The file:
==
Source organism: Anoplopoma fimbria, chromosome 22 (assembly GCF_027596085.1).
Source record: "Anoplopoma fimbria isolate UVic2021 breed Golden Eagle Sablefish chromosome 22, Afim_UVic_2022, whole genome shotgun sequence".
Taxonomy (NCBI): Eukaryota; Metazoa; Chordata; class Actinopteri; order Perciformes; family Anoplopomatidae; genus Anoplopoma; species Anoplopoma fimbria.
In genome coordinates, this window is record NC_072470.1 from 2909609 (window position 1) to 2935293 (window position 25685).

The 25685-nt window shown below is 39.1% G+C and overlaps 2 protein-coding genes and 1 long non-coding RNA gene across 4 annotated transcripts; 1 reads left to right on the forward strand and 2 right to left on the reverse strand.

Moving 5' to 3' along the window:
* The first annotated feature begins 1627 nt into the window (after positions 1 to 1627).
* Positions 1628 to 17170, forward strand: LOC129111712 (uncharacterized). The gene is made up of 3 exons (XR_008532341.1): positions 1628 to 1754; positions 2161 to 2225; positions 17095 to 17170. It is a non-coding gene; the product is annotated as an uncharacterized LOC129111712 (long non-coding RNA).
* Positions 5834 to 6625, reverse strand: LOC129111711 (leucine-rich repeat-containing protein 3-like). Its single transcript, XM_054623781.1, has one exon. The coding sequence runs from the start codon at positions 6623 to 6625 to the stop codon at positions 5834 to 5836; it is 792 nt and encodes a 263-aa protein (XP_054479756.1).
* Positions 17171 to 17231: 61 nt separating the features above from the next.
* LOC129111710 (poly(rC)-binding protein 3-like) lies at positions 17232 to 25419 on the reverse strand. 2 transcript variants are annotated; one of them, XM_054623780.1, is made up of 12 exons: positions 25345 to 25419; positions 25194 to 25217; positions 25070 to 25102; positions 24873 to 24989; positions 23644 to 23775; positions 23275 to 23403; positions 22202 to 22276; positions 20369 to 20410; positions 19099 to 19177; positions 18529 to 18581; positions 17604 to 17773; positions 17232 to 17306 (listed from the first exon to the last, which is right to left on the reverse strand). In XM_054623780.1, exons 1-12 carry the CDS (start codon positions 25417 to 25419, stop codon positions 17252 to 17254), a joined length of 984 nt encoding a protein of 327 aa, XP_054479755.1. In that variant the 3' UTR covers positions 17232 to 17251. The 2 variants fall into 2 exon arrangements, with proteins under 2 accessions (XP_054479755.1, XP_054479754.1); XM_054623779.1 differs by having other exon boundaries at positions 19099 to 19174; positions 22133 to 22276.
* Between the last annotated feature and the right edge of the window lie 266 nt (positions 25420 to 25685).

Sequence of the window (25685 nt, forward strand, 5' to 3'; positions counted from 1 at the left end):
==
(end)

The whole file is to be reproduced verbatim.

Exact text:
Source organism: Anoplopoma fimbria, chromosome 22 (assembly GCF_027596085.1).
Source record: "Anoplopoma fimbria isolate UVic2021 breed Golden Eagle Sablefish chromosome 22, Afim_UVic_2022, whole genome shotgun sequence".
Taxonomy (NCBI): Eukaryota; Metazoa; Chordata; class Actinopteri; order Perciformes; family Anoplopomatidae; genus Anoplopoma; species Anoplopoma fimbria.
In genome coordinates, this window is record NC_072470.1 from 2909609 (window position 1) to 2935293 (window position 25685).

The 25685-nt window shown below is 39.1% G+C and overlaps 2 protein-coding genes and 1 long non-coding RNA gene across 4 annotated transcripts; 1 reads left to right on the forward strand and 2 right to left on the reverse strand.

Moving 5' to 3' along the window:
* The first annotated feature begins 1627 nt into the window (after positions 1 to 1627).
* Positions 1628 to 17170, forward strand: LOC129111712 (uncharacterized). The gene is made up of 3 exons (XR_008532341.1): positions 1628 to 1754; positions 2161 to 2225; positions 17095 to 17170. It is a non-coding gene; the product is annotated as an uncharacterized LOC129111712 (long non-coding RNA).
* Positions 5834 to 6625, reverse strand: LOC129111711 (leucine-rich repeat-containing protein 3-like). Its single transcript, XM_054623781.1, has one exon. The coding sequence runs from the start codon at positions 6623 to 6625 to the stop codon at positions 5834 to 5836; it is 792 nt and encodes a 263-aa protein (XP_054479756.1).
* Positions 17171 to 17231: 61 nt separating the features above from the next.
* LOC129111710 (poly(rC)-binding protein 3-like) lies at positions 17232 to 25419 on the reverse strand. 2 transcript variants are annotated; one of them, XM_054623780.1, is made up of 12 exons: positions 25345 to 25419; positions 25194 to 25217; positions 25070 to 25102; positions 24873 to 24989; positions 23644 to 23775; positions 23275 to 23403; positions 22202 to 22276; positions 20369 to 20410; positions 19099 to 19177; positions 18529 to 18581; positions 17604 to 17773; positions 17232 to 17306 (listed from the first exon to the last, which is right to left on the reverse strand). In XM_054623780.1, exons 1-12 carry the CDS (start codon positions 25417 to 25419, stop codon positions 17252 to 17254), a joined length of 984 nt encoding a protein of 327 aa, XP_054479755.1. In that variant the 3' UTR covers positions 17232 to 17251. The 2 variants fall into 2 exon arrangements, with proteins under 2 accessions (XP_054479755.1, XP_054479754.1); XM_054623779.1 differs by having other exon boundaries at positions 19099 to 19174; positions 22133 to 22276.
* Between the last annotated feature and the right edge of the window lie 266 nt (positions 25420 to 25685).

Sequence of the window (25685 nt, forward strand, 5' to 3'; positions counted from 1 at the left end):